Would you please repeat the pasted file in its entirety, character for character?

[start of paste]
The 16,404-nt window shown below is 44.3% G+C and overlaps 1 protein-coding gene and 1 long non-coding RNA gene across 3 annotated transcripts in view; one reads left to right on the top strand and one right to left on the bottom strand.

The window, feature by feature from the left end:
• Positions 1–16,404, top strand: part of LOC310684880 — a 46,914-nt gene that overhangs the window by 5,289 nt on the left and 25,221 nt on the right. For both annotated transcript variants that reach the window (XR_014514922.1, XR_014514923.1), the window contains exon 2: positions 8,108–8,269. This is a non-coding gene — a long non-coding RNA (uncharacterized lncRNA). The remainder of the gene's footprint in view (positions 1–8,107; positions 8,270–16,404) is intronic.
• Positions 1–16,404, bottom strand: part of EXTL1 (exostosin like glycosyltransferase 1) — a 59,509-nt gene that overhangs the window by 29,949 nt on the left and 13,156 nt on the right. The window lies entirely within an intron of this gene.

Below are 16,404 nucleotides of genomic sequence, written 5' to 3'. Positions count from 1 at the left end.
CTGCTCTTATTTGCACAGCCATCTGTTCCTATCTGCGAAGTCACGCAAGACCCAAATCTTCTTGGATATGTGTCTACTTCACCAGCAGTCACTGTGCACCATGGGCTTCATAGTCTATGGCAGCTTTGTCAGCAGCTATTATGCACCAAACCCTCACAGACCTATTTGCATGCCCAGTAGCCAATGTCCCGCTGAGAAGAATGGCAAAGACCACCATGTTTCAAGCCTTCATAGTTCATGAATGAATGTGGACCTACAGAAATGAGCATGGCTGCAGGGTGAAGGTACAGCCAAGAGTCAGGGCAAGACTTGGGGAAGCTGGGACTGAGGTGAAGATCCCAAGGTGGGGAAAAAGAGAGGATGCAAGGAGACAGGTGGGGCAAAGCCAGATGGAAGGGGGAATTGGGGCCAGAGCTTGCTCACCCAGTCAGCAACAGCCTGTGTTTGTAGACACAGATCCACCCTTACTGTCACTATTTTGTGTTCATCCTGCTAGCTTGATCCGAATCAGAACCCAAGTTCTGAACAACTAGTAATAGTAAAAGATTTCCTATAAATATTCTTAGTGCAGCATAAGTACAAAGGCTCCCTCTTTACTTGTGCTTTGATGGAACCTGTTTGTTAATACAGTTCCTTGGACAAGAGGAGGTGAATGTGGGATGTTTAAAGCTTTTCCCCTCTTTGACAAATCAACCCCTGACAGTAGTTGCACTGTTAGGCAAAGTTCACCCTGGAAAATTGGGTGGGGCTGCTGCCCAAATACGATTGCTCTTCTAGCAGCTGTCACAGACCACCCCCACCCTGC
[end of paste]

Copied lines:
The 16,404-nt window shown below is 44.3% G+C and overlaps 1 protein-coding gene and 1 long non-coding RNA gene across 3 annotated transcripts in view; one reads left to right on the top strand and one right to left on the bottom strand.

The window, feature by feature from the left end:
• Positions 1–16,404, top strand: part of LOC310684880 — a 46,914-nt gene that overhangs the window by 5,289 nt on the left and 25,221 nt on the right. For both annotated transcript variants that reach the window (XR_014514922.1, XR_014514923.1), the window contains exon 2: positions 8,108–8,269. This is a non-coding gene — a long non-coding RNA (uncharacterized lncRNA). The remainder of the gene's footprint in view (positions 1–8,107; positions 8,270–16,404) is intronic.
• Positions 1–16,404, bottom strand: part of EXTL1 (exostosin like glycosyltransferase 1) — a 59,509-nt gene that overhangs the window by 29,949 nt on the left and 13,156 nt on the right. The window lies entirely within an intron of this gene.

Below are 16,404 nucleotides of genomic sequence, written 5' to 3'. Positions count from 1 at the left end.
CTGCTCTTATTTGCACAGCCATCTGTTCCTATCTGCGAAGTCACGCAAGACCCAAATCTTCTTGGATATGTGTCTACTTCACCAGCAGTCACTGTGCACCATGGGCTTCATAGTCTATGGCAGCTTTGTCAGCAGCTATTATGCACCAAACCCTCACAGACCTATTTGCATGCCCAGTAGCCAATGTCCCGCTGAGAAGAATGGCAAAGACCACCATGTTTCAAGCCTTCATAGTTCATGAATGAATGTGGACCTACAGAAATGAGCATGGCTGCAGGGTGAAGGTACAGCCAAGAGTCAGGGCAAGACTTGGGGAAGCTGGGACTGAGGTGAAGATCCCAAGGTGGGGAAAAAGAGAGGATGCAAGGAGACAGGTGGGGCAAAGCCAGATGGAAGGGGGAATTGGGGCCAGAGCTTGCTCACCCAGTCAGCAACAGCCTGTGTTTGTAGACACAGATCCACCCTTACTGTCACTATTTTGTGTTCATCCTGCTAGCTTGATCCGAATCAGAACCCAAGTTCTGAACAACTAGTAATAGTAAAAGATTTCCTATAAATATTCTTAGTGCAGCATAAGTACAAAGGCTCCCTCTTTACTTGTGCTTTGATGGAACCTGTTTGTTAATACAGTTCCTTGGACAAGAGGAGGTGAATGTGGGATGTTTAAAGCTTTTCCCCTCTTTGACAAATCAACCCCTGACAGTAGTTGCACTGTTAGGCAAAGTTCACCCTGGAAAATTGGGTGGGGCTGCTGCCCAAATACGATTGCTCTTCTAGCAGCTGTCACAGACCACCCCCACCCTGC